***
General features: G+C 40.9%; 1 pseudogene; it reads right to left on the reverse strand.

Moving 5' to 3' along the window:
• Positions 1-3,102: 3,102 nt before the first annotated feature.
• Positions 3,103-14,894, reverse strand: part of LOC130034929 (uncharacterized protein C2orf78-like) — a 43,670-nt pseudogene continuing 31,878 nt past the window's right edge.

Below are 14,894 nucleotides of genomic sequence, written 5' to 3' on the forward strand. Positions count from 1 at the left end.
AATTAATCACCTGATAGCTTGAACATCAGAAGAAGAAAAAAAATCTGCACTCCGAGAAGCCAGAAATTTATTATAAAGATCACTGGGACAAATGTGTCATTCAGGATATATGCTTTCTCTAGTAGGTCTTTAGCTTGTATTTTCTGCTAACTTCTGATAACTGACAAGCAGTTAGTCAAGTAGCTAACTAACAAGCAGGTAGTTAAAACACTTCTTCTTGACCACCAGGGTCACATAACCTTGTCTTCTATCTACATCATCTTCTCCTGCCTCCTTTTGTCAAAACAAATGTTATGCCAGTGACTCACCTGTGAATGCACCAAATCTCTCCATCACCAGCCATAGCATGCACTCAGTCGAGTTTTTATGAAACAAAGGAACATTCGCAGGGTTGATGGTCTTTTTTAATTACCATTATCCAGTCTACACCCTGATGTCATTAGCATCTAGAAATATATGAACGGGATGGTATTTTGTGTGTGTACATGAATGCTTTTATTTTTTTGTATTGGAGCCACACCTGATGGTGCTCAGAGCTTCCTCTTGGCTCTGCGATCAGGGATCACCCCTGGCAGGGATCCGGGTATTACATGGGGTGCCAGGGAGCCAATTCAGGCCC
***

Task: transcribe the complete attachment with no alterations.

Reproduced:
General features: G+C 40.9%; 1 pseudogene; it reads right to left on the reverse strand.

Moving 5' to 3' along the window:
• Positions 1-3,102: 3,102 nt before the first annotated feature.
• Positions 3,103-14,894, reverse strand: part of LOC130034929 (uncharacterized protein C2orf78-like) — a 43,670-nt pseudogene continuing 31,878 nt past the window's right edge.

Below are 14,894 nucleotides of genomic sequence, written 5' to 3' on the forward strand. Positions count from 1 at the left end.
AATTAATCACCTGATAGCTTGAACATCAGAAGAAGAAAAAAAATCTGCACTCCGAGAAGCCAGAAATTTATTATAAAGATCACTGGGACAAATGTGTCATTCAGGATATATGCTTTCTCTAGTAGGTCTTTAGCTTGTATTTTCTGCTAACTTCTGATAACTGACAAGCAGTTAGTCAAGTAGCTAACTAACAAGCAGGTAGTTAAAACACTTCTTCTTGACCACCAGGGTCACATAACCTTGTCTTCTATCTACATCATCTTCTCCTGCCTCCTTTTGTCAAAACAAATGTTATGCCAGTGACTCACCTGTGAATGCACCAAATCTCTCCATCACCAGCCATAGCATGCACTCAGTCGAGTTTTTATGAAACAAAGGAACATTCGCAGGGTTGATGGTCTTTTTTAATTACCATTATCCAGTCTACACCCTGATGTCATTAGCATCTAGAAATATATGAACGGGATGGTATTTTGTGTGTGTACATGAATGCTTTTATTTTTTTGTATTGGAGCCACACCTGATGGTGCTCAGAGCTTCCTCTTGGCTCTGCGATCAGGGATCACCCCTGGCAGGGATCCGGGTATTACATGGGGTGCCAGGGAGCCAATTCAGGCCC